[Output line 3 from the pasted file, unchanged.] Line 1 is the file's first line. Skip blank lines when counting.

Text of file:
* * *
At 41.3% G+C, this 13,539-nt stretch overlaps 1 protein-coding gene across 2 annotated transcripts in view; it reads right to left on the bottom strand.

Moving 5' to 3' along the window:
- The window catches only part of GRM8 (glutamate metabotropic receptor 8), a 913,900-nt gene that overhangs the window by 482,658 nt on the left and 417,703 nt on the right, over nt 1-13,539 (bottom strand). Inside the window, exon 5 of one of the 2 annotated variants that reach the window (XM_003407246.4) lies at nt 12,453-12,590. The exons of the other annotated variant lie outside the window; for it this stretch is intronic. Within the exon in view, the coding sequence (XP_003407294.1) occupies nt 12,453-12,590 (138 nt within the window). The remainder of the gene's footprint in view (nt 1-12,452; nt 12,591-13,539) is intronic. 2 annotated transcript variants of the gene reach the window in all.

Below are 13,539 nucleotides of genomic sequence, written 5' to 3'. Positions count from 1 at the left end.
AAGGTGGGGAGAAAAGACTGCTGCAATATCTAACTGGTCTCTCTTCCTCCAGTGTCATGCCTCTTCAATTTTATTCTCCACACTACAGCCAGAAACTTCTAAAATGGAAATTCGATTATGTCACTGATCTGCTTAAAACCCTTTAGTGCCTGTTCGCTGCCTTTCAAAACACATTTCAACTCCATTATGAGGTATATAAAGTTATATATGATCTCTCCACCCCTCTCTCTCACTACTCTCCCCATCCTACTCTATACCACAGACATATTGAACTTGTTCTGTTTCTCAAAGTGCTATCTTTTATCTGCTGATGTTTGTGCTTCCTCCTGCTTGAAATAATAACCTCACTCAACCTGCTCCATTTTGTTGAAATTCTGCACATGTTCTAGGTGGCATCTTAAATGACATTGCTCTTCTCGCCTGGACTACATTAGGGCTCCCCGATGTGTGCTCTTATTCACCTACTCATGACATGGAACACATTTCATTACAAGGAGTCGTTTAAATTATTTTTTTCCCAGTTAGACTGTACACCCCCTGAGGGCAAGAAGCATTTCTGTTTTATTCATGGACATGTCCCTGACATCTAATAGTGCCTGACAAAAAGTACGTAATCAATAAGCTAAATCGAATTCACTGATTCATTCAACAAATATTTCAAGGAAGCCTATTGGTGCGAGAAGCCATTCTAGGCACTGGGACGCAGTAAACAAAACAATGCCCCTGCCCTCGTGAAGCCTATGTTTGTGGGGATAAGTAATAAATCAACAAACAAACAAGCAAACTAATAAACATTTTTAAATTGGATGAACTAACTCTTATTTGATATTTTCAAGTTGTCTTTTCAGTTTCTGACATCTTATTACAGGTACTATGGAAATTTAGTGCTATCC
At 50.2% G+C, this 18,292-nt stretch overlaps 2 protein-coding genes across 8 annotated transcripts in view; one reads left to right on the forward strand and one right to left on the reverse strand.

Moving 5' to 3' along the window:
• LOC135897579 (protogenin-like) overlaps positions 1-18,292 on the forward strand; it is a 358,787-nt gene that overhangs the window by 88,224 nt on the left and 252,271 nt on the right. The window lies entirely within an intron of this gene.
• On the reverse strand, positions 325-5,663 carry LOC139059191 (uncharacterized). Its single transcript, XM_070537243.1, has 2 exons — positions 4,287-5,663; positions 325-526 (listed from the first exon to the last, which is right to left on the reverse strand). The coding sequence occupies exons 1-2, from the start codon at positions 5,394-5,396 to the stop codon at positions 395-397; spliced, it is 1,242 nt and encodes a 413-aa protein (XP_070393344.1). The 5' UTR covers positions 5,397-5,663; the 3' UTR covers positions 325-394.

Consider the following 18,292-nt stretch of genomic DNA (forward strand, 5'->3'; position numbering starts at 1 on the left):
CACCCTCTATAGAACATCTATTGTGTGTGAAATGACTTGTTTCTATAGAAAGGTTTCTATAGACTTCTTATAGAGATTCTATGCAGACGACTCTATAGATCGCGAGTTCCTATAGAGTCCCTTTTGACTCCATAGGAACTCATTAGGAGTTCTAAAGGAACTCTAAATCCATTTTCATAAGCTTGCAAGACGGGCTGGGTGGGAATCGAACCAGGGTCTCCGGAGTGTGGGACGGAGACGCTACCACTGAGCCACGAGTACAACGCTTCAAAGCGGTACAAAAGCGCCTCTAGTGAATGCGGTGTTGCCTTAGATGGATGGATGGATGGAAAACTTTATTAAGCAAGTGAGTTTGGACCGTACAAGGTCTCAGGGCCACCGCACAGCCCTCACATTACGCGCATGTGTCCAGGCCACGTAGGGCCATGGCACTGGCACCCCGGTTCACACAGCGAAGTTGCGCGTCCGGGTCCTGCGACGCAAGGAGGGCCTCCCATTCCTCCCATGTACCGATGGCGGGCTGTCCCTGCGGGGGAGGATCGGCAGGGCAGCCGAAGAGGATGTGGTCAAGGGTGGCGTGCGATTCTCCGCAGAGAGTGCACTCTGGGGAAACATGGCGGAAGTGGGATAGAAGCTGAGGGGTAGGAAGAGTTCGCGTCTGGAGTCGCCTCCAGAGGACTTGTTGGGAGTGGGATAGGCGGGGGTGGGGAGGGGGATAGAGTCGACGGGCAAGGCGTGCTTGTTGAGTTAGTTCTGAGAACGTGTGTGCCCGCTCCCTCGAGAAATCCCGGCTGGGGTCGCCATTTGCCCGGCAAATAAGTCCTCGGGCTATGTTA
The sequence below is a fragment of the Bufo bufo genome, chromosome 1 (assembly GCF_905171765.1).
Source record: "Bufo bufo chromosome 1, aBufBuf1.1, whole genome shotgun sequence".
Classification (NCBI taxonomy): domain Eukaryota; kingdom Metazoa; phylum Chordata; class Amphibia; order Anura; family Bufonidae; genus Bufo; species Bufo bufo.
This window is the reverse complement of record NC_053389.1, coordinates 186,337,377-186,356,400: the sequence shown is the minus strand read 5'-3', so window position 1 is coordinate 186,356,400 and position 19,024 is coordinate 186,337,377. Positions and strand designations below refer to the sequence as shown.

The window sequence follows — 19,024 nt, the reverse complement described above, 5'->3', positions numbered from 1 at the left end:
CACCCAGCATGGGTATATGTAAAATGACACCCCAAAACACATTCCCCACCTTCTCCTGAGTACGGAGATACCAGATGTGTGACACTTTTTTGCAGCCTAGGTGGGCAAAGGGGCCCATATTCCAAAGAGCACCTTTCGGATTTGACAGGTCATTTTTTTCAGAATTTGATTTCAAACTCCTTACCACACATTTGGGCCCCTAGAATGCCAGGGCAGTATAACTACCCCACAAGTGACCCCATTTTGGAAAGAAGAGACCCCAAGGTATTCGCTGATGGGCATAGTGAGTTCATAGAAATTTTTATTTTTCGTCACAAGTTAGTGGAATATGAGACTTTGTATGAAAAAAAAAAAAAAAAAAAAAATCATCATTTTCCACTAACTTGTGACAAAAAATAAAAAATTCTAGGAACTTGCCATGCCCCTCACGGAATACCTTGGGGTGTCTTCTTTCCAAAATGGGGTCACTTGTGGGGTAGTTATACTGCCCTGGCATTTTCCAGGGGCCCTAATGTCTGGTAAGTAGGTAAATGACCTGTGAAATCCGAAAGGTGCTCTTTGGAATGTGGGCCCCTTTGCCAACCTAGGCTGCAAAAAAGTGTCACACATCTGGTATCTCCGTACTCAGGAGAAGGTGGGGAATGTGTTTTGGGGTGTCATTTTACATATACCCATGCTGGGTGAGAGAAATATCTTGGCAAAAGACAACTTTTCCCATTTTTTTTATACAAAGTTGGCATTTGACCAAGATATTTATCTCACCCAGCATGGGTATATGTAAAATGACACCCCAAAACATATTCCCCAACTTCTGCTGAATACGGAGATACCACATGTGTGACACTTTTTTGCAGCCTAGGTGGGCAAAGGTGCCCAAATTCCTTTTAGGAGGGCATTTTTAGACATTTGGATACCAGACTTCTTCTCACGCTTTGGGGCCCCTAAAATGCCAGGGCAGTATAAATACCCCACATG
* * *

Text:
- The window catches only part of GRM8 (glutamate metabotropic receptor 8), a 913,900-nt gene that overhangs the window by 482,658 nt on the left and 417,703 nt on the right, over nt 1-13,539 (bottom strand). Inside the window, exon 5 of one of the 2 annotated variants that reach the window (XM_003407246.4) lies at nt 12,453-12,590. The exons of the other annotated variant lie outside the window; for it this stretch is intronic. Within the exon in view, the coding sequence (XP_003407294.1) occupies nt 12,453-12,590 (138 nt within the window). The remainder of the gene's footprint in view (nt 1-12,452; nt 12,591-13,539) is intronic. 2 annotated transcript variants of the gene reach the window in all.